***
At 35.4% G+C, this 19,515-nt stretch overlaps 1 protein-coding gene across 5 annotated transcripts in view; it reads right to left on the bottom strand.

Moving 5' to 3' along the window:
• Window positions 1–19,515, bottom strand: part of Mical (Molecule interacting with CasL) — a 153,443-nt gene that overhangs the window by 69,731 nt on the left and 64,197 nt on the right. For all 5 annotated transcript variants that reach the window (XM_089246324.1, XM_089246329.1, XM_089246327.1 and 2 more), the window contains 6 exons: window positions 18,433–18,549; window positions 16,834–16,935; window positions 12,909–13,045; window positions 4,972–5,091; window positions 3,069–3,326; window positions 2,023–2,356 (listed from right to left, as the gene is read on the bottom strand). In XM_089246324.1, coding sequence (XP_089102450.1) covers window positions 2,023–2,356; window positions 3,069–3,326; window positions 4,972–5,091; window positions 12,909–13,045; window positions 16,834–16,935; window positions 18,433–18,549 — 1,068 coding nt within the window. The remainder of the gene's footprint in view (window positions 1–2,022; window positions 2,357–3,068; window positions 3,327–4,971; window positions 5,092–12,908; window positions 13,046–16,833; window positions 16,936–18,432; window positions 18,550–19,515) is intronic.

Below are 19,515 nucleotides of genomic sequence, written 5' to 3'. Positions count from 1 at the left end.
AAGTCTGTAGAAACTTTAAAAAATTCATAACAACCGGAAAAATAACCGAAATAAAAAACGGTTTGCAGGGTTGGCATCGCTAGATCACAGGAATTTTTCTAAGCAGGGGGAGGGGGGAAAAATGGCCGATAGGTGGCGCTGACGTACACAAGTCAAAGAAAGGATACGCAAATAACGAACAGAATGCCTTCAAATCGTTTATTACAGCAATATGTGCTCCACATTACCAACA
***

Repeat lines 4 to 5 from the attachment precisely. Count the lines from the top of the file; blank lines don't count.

Below are 19,515 nucleotides of genomic sequence, written 5' to 3'. Positions count from 1 at the left end.
AAGTCTGTAGAAACTTTAAAAAATTCATAACAACCGGAAAAATAACCGAAATAAAAAACGGTTTGCAGGGTTGGCATCGCTAGATCACAGGAATTTTTCTAAGCAGGGGGAGGGGGGAAAAATGGCCGATAGGTGGCGCTGACGTACACAAGTCAAAGAAAGGATACGCAAATAACGAACAGAATGCCTTCAAATCGTTTATTACAGCAATATGTGCTCCACATTACCAACA